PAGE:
Save 45% on a Home Sleep Test – Shop Now

How to Use a CPAP Machine for Better Sleep

Written by Tochukwu Ikpeze Staff Writer
Reviewed by Gerard Meskill Medical Reviewer
Fact Checked
Our dedicated team rigorously evaluates every article and guide to ensure the information is factual, up-to-date, and free of bias. Learn more.
Updated Regularly
Our articles and product recommendations are updated weekly to accommodate new research, product testing, and other changes. is reader-supported. We may earn a commission through products purchased using links on this page. Learn more here.

A continuous positive airway pressure (CPAP) machine can dramatically improve sleep for people with obstructive sleep apnea, a condition that involves recurring pauses or reductions in breathing during sleep. A CPAP machine promotes consistent breathing by sending pressurized air through a mask and into the upper airway. 

Setting up and using a CPAP device can require an adjustment to your sleep routine. We cover how to get started, what to expect, and how to get used to a CPAP. 

Instructions on How to Use a CPAP Machine

If you’re prescribed CPAP therapy for your obstructive sleep apnea, you’ll need to follow a number of steps to properly set up your device. Some steps are only necessary when you first set up your machine, while other steps will be repeated every night. 

Find the Instruction Manual

Locate the instruction manual and keep it handy while you set up your CPAP machine. It may be useful to quickly read key information and review other documentation in the instruction manual. This step is important because there are different types of CPAP devices

Make Note of the Parts

Ensure that you have all of the required parts for your CPAP to work correctly. In addition to the CPAP device itself make sure that you have: 

  • The mask and any straps or cushions to use with it
  • The hose that connects the machine to the mask
  • The air filter, which may be inside the machine

Most CPAP machines have a built-in humidifier, so you may also need to locate the humidifier’s water chamber. 

Pick a Place to Set Up Your CPAP Machine

Look for a place near your bed to set up your CPAP machine. The best place for a CPAP meets several criteria. 

  • Near an outlet: Consider the length of the power cord since the CPAP must be plugged in to work.
  • Near the head of the bed: The CPAP hose must be long enough to go from the machine to the area where you rest your head. Keep the CPAP close enough to avoid pulling too tightly on the hose. 
  • On an uncluttered and stable surface: Put the device on a flat surface with space  around the machine so that the hose can move freely. You should be able to reach the machine without difficulty. There are also nightstands specially designed for CPAP users.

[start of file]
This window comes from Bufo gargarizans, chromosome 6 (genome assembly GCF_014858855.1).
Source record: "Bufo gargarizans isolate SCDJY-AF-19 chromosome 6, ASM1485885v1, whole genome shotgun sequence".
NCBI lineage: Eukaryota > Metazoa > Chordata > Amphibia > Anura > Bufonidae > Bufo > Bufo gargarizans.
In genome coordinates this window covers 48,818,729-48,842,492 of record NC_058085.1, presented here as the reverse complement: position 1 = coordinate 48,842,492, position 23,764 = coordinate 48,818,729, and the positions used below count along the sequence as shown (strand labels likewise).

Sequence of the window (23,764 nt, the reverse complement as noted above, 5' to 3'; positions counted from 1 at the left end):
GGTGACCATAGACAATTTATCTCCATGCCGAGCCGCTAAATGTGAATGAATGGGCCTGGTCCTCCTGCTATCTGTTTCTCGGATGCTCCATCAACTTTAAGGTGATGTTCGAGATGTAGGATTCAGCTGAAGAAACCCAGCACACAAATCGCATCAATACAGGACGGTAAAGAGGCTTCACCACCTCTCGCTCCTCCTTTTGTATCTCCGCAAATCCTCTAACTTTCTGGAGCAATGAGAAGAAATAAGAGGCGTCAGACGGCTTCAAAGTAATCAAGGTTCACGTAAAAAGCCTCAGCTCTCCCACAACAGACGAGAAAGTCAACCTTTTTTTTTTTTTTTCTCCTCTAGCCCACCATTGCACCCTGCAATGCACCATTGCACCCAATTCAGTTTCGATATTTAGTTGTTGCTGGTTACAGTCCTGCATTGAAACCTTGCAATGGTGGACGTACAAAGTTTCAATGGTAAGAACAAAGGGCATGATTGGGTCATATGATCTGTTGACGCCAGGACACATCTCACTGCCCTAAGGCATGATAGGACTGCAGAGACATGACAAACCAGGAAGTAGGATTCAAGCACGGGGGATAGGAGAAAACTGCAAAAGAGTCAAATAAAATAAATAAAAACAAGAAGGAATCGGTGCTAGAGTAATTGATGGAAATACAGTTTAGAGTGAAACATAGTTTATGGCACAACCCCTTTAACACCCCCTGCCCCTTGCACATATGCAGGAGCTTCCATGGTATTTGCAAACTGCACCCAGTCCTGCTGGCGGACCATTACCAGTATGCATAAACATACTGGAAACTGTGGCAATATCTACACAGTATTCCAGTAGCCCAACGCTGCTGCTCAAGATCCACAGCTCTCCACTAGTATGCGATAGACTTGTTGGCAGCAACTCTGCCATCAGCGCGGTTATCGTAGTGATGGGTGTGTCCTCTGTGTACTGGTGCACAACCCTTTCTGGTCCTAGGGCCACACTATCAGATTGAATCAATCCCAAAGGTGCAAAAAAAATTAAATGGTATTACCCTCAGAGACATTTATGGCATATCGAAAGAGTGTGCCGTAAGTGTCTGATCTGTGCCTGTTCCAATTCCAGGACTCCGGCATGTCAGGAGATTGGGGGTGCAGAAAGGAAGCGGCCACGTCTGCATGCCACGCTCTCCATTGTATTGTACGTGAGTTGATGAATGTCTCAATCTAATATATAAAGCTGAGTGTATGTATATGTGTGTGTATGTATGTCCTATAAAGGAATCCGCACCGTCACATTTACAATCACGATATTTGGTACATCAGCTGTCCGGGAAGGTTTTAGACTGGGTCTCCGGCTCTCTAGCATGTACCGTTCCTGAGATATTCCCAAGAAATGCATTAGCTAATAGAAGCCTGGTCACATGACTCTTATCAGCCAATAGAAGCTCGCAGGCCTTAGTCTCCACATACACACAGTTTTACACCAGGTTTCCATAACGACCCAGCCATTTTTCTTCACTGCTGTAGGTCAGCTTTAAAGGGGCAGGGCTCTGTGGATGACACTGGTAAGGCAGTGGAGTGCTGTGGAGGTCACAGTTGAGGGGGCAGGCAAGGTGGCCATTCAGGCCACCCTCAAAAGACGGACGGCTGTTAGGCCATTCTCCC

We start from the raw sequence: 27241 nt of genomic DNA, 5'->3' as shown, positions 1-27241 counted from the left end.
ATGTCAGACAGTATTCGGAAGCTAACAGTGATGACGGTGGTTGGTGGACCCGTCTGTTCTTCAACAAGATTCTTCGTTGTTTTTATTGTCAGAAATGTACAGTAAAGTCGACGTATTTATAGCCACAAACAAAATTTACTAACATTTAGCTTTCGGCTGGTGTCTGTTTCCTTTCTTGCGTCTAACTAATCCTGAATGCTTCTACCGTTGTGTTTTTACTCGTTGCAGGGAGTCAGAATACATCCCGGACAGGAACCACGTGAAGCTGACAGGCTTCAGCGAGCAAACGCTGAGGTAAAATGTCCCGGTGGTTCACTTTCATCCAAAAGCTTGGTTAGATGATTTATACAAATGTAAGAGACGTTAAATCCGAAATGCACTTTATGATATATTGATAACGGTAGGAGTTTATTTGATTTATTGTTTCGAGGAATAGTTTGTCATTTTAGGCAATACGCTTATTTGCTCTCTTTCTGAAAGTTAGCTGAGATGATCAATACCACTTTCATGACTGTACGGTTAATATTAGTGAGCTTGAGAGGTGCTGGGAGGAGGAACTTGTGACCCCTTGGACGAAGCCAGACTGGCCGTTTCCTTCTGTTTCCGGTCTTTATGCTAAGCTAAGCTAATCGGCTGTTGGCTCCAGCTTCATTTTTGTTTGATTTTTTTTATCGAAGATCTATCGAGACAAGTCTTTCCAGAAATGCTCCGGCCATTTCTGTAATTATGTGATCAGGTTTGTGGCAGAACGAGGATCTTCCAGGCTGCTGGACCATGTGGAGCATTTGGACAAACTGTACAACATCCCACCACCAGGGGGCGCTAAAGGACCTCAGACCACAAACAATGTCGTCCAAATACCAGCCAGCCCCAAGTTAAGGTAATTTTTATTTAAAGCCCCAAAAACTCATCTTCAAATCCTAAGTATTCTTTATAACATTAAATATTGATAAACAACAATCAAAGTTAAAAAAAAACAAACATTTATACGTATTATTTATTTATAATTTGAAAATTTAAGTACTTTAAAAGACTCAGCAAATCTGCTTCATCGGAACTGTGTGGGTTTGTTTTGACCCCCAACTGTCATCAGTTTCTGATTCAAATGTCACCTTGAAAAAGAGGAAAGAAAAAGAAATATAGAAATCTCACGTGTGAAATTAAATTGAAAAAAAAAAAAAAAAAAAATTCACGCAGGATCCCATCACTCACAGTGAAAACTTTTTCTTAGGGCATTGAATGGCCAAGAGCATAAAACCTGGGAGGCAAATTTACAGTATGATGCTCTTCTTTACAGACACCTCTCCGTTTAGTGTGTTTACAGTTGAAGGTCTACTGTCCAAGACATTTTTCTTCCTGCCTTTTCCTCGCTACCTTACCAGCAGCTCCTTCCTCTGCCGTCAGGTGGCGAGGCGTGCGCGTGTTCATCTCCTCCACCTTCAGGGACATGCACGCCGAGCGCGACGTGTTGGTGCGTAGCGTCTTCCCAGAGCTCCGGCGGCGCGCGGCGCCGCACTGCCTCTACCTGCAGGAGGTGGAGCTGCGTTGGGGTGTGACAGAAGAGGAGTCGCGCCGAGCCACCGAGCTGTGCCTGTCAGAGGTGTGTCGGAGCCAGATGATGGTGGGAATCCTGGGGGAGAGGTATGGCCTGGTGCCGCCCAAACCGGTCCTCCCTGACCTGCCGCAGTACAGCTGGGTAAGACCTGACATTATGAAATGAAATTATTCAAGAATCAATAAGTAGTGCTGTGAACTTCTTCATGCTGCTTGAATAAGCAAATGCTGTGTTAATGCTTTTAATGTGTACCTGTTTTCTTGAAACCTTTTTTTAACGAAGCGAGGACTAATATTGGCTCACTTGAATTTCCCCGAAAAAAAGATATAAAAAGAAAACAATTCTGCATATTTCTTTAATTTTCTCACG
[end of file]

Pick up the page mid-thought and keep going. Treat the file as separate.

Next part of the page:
Attach the Hose

After you’ve found a good place for your CPAP, attach the hose to the machine. 

Fill the Humidifier Reservoir

To use the humidifier, you need to add water to the reservoir or chamber. Use only distilled water with your machine. Add water slowly so that you do not exceed the maximum fill line. 

Prepare Your CPAP Mask

Check the mask to ensure it is clean and in good condition. Attach the mask cushion or insert that is designed for your mask to add comfort or improve its seal against your face. Also attach any straps or headgear that hold the mask in place.  

Connect the Mask and Hose

Attach the unconnected end of the CPAP hose to the mask. This allows pressurized air generated by the motor in the CPAP device to flow through the hose and into the mask. 

Arrange the Tubing

Make sure that the CPAP tube is in a place where it will not become pinched or caught on something. You can even consider special pillows or products designed to hold CPAP tubes in place.

Plug In and Turn on Your Device

Plug in your CPAP machine and turn it on. Your doctor or a sleep technician should have already programmed your CPAP with the essential settings so it is ready to use.

Put on Your Mask

Once the air starts flowing, you can put on your mask to make sure it fits properly. For CPAP therapy to work effectively, it is important to avoid air leaks. You want to ensure there is a tight seal between the mask and your nose or your nose and mouth. 

When you put the mask on, listen and feel for air leaks. If you notice air escaping out of the mask, you will need to adjust the mask’s fit to create a stronger seal. 

To get the right fit, you can gradually adjust the mask and headgear to create a tight seal and a comfortable fit. Try moving your head and changing your body position, and if the mask moves too much, readjust it to create a better fit.

If you have a nasal mask or nasal pillows, you may be given a chin strap to reduce mouth breathing during sleep. If you have a chin strap, you will want to put it on first and adjust it for a comfortable fit.

Make a Plan for Bathroom Trips

Have a plan for what you’ll do with your CPAP if you need to go to the bathroom during the night. You can take off your mask, though this can be inconvenient. Consider a mask that can unhook from the tubing so you can disconnect and reconnect the mask when you need to get out of bed. 

Use the CPAP Whenever You Sleep

After your CPAP and its accessories are fully set up, you should start using your CPAP anytime you sleep, including during daytime naps.

Keep Your CPAP Clean

Mold, bacteria, and allergens can get trapped in your CPAP machine and accessories. Proper cleaning of your device helps keep your machine working well and reduces your risk of getting sick.